Thank you and many blessings.

Courage and Determination


If you’ve ever watched a personal video on YouTube, you more than likely have seen negative comments directed towards the person who has uploaded the video – or, even towards others who leave comments. Some of the things stated may, in fact, have absolutely nothing to do with the actual content of the video, and may even steer off into personal attacks, for the mere sake of doing so. Everyone has an opinion and everyone has a right to express their opinion. Over and above that, what point does initiating an attack on someone on the internet serve – especially, if the person you are attacking has no control over what you are attacking them for?

It takes little energy or thought to attack someone over the internet, however, with the safety of distance and anonymity, many choose to do so. However, how would you feel if a complete stranger took the time out of their day to upload a video to specifically make a personal attack on you?

Bullying is a serious situation in every part of the world and too often, some cannot handle the pressure; we have all seen the devastating toll it has taken on too many individuals. It doesn’t take much intellect or courage to attack others – especially, those who cannot defend themselves; however, it does take courage to ignore the negativity of others and move on, without the need for retribution.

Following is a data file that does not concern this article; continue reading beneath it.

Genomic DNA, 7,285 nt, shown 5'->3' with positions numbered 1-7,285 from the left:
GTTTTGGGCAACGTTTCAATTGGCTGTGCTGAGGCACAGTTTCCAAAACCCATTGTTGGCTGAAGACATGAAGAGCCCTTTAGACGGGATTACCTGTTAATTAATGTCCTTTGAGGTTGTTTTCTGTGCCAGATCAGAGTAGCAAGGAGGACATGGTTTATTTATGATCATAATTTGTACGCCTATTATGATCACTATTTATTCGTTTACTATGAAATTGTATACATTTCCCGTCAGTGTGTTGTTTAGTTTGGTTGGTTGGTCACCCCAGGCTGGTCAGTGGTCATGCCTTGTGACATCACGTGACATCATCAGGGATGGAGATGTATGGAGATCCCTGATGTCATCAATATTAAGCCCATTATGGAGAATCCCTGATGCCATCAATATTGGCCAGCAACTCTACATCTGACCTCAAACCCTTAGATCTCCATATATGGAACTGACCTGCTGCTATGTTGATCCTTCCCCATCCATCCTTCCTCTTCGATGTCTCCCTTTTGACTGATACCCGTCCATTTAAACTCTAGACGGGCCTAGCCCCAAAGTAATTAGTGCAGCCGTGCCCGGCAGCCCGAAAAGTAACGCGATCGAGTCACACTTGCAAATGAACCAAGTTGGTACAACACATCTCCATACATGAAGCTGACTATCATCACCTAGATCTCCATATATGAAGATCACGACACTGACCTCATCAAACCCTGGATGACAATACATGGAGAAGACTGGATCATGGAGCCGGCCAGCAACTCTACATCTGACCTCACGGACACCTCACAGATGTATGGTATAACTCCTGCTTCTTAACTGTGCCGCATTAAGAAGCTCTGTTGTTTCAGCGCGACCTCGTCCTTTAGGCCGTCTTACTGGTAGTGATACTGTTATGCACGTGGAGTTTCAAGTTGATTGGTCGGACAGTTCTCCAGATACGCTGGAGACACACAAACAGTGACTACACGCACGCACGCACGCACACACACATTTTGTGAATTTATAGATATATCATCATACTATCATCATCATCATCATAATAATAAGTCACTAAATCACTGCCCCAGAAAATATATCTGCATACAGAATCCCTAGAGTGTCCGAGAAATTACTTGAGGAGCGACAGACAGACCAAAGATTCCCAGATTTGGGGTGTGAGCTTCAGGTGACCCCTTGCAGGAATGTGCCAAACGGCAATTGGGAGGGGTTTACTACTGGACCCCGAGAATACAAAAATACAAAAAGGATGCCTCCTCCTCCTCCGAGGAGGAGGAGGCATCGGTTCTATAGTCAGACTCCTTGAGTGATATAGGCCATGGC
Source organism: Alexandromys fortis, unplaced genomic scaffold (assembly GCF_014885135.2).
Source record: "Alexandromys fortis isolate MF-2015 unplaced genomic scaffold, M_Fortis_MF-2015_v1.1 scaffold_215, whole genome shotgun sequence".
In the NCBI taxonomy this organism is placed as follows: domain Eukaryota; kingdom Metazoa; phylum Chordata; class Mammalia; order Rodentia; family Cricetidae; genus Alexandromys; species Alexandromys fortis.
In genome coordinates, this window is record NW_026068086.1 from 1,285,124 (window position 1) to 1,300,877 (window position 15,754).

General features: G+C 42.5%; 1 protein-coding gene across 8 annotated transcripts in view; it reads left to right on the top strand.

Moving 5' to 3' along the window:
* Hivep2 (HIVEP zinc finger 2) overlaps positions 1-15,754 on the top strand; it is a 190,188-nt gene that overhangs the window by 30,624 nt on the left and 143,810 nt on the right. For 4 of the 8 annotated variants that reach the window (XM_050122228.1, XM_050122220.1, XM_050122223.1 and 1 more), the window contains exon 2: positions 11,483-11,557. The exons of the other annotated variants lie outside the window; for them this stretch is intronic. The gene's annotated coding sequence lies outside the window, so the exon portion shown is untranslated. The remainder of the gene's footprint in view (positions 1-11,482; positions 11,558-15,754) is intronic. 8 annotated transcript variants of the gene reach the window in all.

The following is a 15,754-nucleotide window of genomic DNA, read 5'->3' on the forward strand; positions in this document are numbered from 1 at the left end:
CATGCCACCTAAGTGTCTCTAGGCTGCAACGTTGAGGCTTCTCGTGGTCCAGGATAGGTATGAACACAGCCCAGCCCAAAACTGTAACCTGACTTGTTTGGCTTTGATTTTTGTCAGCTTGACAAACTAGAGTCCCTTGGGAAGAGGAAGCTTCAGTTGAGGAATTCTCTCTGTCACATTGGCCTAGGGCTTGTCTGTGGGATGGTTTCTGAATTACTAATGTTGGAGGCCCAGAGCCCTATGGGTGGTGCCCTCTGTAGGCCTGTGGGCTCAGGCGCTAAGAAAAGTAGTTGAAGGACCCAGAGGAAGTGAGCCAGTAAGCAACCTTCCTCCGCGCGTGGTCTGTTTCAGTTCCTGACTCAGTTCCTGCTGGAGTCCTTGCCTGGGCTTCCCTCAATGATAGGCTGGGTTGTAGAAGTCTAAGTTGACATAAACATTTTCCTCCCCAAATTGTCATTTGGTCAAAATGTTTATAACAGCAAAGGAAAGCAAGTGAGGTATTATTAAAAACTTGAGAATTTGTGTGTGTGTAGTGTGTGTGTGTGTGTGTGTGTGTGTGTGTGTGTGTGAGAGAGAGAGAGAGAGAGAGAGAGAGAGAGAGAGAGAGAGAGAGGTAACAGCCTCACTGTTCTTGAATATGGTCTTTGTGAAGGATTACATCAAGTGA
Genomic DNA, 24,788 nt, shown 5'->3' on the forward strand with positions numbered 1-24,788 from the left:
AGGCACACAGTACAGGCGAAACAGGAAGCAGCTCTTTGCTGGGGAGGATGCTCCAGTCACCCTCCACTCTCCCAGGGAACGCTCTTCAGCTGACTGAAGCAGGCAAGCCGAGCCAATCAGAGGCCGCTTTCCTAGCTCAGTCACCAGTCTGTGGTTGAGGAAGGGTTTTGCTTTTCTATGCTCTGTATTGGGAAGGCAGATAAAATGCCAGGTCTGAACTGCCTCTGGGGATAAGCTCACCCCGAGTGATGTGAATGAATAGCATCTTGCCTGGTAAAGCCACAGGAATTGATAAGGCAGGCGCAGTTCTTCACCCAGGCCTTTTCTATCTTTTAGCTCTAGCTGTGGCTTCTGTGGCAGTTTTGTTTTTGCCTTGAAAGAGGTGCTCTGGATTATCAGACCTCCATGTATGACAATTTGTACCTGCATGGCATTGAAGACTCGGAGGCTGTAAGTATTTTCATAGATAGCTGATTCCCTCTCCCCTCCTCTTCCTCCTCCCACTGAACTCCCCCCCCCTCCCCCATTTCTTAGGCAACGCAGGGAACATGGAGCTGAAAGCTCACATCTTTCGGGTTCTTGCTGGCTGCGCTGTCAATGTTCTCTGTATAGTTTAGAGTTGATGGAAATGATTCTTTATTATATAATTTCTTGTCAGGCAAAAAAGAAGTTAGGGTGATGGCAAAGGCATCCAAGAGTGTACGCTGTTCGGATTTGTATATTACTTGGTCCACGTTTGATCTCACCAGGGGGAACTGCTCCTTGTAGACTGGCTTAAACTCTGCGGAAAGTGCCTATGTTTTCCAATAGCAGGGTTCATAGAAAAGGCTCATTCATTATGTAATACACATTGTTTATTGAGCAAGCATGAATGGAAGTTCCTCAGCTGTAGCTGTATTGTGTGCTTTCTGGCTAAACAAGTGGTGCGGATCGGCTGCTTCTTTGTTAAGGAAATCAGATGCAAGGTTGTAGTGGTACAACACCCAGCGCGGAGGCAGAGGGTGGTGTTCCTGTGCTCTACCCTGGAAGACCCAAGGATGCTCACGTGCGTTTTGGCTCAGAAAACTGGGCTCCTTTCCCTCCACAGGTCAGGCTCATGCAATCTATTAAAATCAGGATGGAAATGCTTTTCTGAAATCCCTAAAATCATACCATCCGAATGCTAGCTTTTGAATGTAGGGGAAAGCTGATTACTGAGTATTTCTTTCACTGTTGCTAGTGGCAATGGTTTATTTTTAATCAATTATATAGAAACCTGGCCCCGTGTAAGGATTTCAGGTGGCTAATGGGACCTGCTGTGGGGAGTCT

Check out the touching video below and see how Lizzie Velasquez, a 23-year-old young woman, handled being bullied for her appearance due to an undiagnosed syndrome that she has had since childbirth. It is truly a remarkable testament to how far someone can go when they don’t let the negative comments of others hold them back.

I have received many responses to many of the posts on this blog, thus far. However, may I request that you please reply in the comment section of the blog  – as opposed to on Twitter, Facebook or emails – so, that all responses will be together. Your comment may be helpful to others who come across something that they can relate to. You can comment anonymously.

Thank you and many blessings.

For more of Lizzie’s inspirational videos, check out her official YouTube page:

http://www.youtube.com/user/lizzitachickita

Lizzie’s website http://www.aboutlizzie.com/